5S And Quick Changeovers Work Hand-In-Hand

Two concepts that work so well together in streamlining production processes are the 5S System of workplace organization and quick changeover. These concepts are so interrelated that it’s hard to imagine anyone significantly reducing setup times without having a good understanding of how to achieve an organized workplace.

Columns From: 11/1/2003 Modern Machine Shop,

Two concepts that work so well together in streamlining production processes are the 5S System of workplace organization and quick changeover. These concepts are so interrelated that it’s hard to imagine anyone significantly reducing setup times without having a good understanding of how to achieve an organized workplace. The 5S vision is that there should be a place for everything, and everything should be kept in that place. Quick changeover concepts stress preparing things in advance to minimize machine downtime during setup. Organization, standardization, measurement and continuous improvement are the foundation of both of these concepts.

Let’s look at the 5S’s and see how they can each lead to reduced setup times.

The first S—sort—states that things not needed for the job at hand should be moved from the work area. Sorting focuses on removing anything that clutters the work area, thereby making it easier to locate the items that are needed. When setting up a machine, we need certain tools, fixtures, materials and possibly supporting equipment. Anything else in the work area will just get in the way, so it needs to be moved somewhere else. If we know the proper location for these unneeded items (which we do in a vast majority of cases), we should put them there. If we do not, we should take them to a holding area pending finding a home or disposal. If we do not move unneeded items out of the way, we run a number of risks. First, and most importantly, they could pose a hazard and cause an injury. Second, we may use them in a way they were not intended. For example, the wrong tools might be used to produce bad parts, or the wrong gages might be used and yield confusing or inaccurate measurements. By sorting out what we don’t need, we reduce the time spent looking through things and, in the worst case, wasting time trying to make things work in applications for which they were never intended.

The second S—set in order—requires that all things needed for a job be organized so that anyone can find them in short order. (Some people believe that anyone should be able to find anything in a work area in 30 seconds or less.) Set in order techniques include labels, lines, signs and other visual indicators to convey clear messages about where things belong and if they are missing. When setting up a machine, advance preparation requires finding everything you need quickly. If we are trying to prepare the next job while the current job is running, we cannot spend extended periods of time away from the machine searching for things we need. This means that tools need to be put in designated locations, raw materials and supplies should be organized and identified, fixtures should be conveniently located and clearly labeled, and auxiliary equipment needs a permanent home. A good system of organization will reduce the time we spend searching and allow us to complete our setups sooner.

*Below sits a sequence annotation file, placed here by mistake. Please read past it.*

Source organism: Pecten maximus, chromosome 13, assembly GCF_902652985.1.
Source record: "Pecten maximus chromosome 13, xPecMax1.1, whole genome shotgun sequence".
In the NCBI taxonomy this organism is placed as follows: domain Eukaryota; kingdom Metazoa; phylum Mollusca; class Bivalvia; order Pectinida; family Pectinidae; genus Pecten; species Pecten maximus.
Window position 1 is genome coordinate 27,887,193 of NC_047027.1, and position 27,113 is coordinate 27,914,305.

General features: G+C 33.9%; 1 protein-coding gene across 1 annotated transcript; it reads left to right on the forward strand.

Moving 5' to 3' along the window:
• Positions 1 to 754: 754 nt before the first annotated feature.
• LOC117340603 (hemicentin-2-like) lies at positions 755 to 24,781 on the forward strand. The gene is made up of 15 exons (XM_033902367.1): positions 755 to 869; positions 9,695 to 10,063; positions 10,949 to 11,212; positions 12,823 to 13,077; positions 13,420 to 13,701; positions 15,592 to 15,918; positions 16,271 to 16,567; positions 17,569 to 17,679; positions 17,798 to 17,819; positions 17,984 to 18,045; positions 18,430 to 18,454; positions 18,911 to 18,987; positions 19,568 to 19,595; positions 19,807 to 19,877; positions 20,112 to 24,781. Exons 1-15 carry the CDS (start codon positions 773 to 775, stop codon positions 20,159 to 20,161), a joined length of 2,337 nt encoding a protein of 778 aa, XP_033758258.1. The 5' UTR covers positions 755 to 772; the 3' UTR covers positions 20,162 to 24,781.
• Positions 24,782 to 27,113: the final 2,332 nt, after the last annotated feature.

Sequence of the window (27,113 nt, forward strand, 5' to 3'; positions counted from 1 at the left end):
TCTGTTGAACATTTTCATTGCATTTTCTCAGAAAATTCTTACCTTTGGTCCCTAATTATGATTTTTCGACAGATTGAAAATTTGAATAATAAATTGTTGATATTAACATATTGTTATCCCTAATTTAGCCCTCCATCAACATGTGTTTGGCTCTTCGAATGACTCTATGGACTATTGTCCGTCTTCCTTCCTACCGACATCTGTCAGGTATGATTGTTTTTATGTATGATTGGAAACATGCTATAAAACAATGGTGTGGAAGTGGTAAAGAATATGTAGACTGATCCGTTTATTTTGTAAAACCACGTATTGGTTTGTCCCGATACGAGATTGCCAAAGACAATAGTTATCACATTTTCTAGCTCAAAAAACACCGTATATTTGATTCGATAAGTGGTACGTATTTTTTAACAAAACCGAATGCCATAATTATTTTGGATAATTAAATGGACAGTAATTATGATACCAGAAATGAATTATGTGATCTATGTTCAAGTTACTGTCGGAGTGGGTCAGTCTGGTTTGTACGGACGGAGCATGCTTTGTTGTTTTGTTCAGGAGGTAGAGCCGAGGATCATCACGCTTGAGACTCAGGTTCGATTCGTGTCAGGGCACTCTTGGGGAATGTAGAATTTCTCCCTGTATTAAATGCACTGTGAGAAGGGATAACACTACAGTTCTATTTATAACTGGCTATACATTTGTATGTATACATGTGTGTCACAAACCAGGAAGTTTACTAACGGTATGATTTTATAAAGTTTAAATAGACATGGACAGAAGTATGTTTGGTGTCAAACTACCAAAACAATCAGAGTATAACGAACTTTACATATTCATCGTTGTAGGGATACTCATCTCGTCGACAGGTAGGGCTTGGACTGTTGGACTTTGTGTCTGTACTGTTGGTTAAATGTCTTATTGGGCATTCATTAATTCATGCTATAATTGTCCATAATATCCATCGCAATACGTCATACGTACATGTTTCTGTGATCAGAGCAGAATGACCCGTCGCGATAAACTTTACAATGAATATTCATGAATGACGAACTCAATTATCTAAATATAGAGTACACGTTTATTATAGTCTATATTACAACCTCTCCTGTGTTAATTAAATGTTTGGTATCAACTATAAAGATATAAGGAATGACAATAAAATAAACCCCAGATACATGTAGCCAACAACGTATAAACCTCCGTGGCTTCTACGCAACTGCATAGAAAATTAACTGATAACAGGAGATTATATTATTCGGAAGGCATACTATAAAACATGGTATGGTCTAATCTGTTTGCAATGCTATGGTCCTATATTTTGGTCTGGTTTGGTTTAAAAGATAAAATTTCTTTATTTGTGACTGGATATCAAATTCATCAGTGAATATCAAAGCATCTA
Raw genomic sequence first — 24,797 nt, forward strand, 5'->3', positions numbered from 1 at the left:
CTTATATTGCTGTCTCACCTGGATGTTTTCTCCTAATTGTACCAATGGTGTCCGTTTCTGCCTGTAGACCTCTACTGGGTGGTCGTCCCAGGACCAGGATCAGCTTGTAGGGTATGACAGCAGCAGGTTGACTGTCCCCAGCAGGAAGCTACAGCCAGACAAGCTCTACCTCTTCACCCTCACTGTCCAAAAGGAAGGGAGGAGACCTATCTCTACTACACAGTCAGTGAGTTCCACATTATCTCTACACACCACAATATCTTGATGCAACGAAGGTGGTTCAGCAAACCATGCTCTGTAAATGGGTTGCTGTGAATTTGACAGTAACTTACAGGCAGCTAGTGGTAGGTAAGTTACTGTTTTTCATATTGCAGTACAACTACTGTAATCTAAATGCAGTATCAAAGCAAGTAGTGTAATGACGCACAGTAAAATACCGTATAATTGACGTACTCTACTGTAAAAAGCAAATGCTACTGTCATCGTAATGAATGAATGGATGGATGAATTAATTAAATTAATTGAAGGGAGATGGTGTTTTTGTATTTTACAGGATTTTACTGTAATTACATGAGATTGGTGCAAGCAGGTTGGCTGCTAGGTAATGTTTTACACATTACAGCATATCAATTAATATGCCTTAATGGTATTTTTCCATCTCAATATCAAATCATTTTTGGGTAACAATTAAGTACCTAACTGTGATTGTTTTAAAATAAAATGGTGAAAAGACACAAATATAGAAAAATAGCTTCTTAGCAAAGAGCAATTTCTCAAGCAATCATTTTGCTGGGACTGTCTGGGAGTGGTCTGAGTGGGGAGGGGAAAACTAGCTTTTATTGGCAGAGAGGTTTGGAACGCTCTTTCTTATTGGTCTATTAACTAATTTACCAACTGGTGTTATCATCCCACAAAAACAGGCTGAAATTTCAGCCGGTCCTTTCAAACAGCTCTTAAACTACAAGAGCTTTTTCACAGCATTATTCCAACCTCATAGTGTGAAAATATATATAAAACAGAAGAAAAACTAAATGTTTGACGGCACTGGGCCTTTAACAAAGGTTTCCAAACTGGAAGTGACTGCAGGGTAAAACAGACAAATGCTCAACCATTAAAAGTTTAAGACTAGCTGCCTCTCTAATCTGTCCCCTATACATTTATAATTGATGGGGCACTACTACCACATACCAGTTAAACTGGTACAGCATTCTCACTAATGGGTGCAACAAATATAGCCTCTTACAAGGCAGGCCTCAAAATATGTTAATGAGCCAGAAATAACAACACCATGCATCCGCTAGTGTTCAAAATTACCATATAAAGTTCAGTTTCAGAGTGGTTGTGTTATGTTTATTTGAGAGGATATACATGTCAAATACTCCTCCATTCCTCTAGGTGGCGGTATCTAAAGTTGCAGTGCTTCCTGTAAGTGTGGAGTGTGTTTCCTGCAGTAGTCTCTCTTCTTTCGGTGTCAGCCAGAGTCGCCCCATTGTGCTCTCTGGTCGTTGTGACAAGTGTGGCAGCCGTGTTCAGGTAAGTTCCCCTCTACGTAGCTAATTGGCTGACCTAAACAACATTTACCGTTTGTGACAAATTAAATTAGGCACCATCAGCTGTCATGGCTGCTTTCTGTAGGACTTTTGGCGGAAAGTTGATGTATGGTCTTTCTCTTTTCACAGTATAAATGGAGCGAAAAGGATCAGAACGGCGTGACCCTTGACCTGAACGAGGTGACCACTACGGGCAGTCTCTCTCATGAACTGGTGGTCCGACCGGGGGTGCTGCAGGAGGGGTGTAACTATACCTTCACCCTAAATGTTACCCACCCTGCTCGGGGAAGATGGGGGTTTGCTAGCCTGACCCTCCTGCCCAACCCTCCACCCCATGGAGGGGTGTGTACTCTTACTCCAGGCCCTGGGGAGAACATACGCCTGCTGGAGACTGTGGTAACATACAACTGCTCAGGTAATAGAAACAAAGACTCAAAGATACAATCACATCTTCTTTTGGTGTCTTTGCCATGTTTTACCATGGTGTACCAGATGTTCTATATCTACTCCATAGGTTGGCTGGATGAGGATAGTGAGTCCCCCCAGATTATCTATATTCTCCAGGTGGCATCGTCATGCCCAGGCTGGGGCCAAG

The third S—shine—requires that equipment, floors, benches and other work surfaces be kept clean and free of debris. In addition, as we maintain a clean area, we have the opportunity to inspect things to ensure that they are in good working order. With setups, how often do we experience delays resulting from leaks or minor equipment problems that could have been spotted and corrected with an effective cleanup routine? It has been proven time and again that a clean and well-maintained machine will run better and last longer.

The fourth S—standardize—stresses that our organization efforts should be repeatable and easy to practice. An effective standard makes keeping things organized easier than not doing so. Standard practices that transform workplace organization into a daily routine go a long way in helping streamline setup activities. For example, a workplace organization standard calling for certain tools to permanently remain in all machines will reduce the time required to load and unload tools. Likewise, a standard that identifies the hand tools to be used on all machines, along with the location of these tools at the machines, will support repeatability of the setup process from one machine to another. Finally, a workplace standard identifying how and where to locate general-purpose and special fixtures will contribute to improvements in setup time.

The fifth S—sustain—requires that we monitor our workplace organization efforts on an ongoing basis to ensure that we stay organized and do not fall back into old habits. Checklists, audits, meetings and ongoing communication tools help focus attention on workplace organization. Ultimately, a workplace that remains organized supports better and faster setups, allowing you to make greater use of your machine tools.

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